Jewish Boys Assaulted in Crown Heights Amid Antisemitic Crime Wave
A Jewish neighborhood watch group based in the Crown Heights section of Brooklyn, New York, is seeking information about an assault on two Jewish boys on Monday.
The 10 and 12-year-olds were attacked on Albany Avenue by four African-American teens on Sunday evening, according to Crown Heights Shomrim, which shared surveillance footage and photographs of the incident.
Antisemitic hate crimes in New York City are becoming increasingly more common. In 2022, there were 41 percent more such incidents compared to the previous year.
Notable attacks included the shooting of a Jewish man and his seven year old son with a BB gun outside a kosher market in Staten Island, an attack on three yeshiva students who were walking home in the Midwood section of Brooklyn, and a spree of shootings with gel guns on Orthodox Jews in Williamsburg.
The problem is not just localized to New York. Antisemitic incidents in the US in 2021 occurred at the highest numbers ever recorded, according to the latest annual audit by the Anti-Defamation League (ADL) carried out in April, which began collecting data on them in 1979. Substantial increases in physical assaults were recorded, as well as over 1,500 incidents of harassment and vandalism.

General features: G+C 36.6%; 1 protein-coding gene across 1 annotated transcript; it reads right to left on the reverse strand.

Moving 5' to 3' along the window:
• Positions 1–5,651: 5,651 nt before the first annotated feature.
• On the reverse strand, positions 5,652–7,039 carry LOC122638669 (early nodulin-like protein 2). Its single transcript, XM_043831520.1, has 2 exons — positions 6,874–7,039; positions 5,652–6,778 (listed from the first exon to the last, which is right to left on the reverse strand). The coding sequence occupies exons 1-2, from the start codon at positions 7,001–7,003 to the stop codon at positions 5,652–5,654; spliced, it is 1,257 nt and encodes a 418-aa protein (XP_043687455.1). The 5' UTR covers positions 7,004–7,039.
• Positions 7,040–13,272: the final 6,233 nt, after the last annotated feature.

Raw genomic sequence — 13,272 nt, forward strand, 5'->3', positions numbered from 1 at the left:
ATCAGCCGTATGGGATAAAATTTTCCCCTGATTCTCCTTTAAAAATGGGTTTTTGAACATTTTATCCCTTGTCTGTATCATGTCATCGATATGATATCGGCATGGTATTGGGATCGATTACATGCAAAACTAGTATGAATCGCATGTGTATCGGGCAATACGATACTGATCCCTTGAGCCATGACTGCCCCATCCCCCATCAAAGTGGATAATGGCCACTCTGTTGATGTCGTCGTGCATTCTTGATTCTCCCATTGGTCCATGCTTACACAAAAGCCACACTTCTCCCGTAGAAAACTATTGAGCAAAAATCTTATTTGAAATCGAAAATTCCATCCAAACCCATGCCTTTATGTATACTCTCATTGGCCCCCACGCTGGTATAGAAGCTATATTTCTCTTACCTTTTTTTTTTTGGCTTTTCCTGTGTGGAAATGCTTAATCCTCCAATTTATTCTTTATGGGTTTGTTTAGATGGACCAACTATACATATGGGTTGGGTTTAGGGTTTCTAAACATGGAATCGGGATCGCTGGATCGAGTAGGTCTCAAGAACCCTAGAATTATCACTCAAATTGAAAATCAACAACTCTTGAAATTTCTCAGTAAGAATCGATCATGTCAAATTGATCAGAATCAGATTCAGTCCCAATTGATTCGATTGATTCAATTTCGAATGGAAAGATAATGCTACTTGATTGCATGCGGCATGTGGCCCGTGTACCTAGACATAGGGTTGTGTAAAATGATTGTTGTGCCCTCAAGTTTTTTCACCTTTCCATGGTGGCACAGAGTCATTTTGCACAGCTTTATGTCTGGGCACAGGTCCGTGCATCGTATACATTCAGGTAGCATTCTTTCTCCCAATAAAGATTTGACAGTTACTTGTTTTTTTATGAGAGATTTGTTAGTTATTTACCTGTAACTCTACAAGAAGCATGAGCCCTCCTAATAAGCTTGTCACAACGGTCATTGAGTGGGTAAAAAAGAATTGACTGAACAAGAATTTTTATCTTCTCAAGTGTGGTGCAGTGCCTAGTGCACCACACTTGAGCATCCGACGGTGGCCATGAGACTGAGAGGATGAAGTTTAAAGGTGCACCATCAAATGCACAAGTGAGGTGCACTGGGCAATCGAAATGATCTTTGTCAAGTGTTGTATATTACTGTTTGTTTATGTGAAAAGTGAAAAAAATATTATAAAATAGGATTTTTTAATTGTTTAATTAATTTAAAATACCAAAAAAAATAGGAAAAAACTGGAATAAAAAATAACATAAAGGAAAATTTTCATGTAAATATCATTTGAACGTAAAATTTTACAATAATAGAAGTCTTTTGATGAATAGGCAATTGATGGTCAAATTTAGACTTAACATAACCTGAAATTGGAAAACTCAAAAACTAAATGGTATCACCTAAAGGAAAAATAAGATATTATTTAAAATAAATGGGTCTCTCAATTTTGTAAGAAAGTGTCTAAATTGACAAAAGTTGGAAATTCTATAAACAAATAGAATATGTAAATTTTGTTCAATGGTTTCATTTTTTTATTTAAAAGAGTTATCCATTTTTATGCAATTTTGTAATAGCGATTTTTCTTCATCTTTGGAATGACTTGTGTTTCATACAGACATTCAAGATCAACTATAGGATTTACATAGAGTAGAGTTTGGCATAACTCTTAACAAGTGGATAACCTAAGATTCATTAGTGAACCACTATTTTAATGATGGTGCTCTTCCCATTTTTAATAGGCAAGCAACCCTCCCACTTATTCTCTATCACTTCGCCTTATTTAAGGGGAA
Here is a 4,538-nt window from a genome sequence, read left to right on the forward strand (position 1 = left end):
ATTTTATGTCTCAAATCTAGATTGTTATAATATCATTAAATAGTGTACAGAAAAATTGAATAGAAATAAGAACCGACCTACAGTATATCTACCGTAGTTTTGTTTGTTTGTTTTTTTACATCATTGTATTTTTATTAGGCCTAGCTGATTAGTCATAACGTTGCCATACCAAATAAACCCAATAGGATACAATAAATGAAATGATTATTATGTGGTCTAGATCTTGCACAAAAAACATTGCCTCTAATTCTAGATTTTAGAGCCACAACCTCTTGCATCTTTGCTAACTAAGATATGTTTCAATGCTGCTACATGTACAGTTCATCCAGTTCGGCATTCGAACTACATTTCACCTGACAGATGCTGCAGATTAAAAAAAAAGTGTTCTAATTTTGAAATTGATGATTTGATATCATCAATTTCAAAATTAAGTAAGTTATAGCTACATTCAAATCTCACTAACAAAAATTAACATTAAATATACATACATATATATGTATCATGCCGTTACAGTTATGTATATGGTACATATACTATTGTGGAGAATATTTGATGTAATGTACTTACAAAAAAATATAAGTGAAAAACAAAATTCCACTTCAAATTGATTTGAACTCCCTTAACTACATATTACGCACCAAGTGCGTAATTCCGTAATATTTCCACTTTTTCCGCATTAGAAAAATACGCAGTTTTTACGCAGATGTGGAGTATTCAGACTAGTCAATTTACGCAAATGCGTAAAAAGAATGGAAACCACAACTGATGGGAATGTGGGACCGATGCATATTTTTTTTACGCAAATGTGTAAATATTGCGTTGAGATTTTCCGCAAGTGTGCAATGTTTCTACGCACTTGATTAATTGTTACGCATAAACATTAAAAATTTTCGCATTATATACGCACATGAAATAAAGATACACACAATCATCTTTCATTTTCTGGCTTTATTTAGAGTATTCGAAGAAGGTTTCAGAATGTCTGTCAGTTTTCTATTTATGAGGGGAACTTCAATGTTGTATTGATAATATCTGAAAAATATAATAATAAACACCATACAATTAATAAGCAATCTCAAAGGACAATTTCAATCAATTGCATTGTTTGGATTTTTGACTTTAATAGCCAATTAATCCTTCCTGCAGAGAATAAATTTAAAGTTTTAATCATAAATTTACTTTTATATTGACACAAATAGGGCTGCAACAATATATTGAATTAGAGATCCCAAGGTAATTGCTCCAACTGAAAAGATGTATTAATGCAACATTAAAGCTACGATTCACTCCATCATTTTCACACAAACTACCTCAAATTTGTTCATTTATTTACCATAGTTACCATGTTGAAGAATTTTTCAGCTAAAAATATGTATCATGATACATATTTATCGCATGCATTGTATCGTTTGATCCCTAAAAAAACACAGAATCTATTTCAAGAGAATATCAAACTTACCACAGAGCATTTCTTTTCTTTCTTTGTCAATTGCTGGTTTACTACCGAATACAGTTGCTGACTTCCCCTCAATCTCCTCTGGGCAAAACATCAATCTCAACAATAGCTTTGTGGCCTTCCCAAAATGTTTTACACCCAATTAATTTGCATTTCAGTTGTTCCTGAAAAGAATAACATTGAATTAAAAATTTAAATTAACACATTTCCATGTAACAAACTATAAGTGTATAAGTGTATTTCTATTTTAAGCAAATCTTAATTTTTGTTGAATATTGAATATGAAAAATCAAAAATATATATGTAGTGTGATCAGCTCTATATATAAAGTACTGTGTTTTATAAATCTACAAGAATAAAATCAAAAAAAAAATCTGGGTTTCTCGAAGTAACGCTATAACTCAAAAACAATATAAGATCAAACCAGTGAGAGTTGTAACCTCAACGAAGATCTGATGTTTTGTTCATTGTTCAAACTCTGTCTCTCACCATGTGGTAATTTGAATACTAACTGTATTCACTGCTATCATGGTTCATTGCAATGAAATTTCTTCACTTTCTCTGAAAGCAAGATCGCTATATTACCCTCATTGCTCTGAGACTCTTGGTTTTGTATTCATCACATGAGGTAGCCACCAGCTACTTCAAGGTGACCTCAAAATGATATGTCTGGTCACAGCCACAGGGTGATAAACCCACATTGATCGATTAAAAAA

Hasidic and Orthodox Jews in New York City are the minority group most victimized by hate crimes in the city, according to a Dec. 28 report by Americans Against Antisemitism (AAA), a US based group founded in 2019 to raise awareness of rising antisemitism.
The report, titled “The Hate Crime Accountability Project” and based on data provided by the New York City Police Department (NYPD), said that Orthodox Jews were victims in 94 percent of the 194 antisemitic assaults that occurred between 2018 and 2022. 97 percent were committed by members of other minority groups, it added, and nearly a quarter by teenagers.
Over two-thirds, 69 percent, of the assailants were African American, the report continued, with most attacks, 77 percent, taking place in predominantly Orthodox Jewish neighborhoods in Brooklyn. Of all assaults that prompted criminal proceedings just two resulted in convictions.
The New York City Police Department has not responded to The Algemeiner’s request for comment on this story.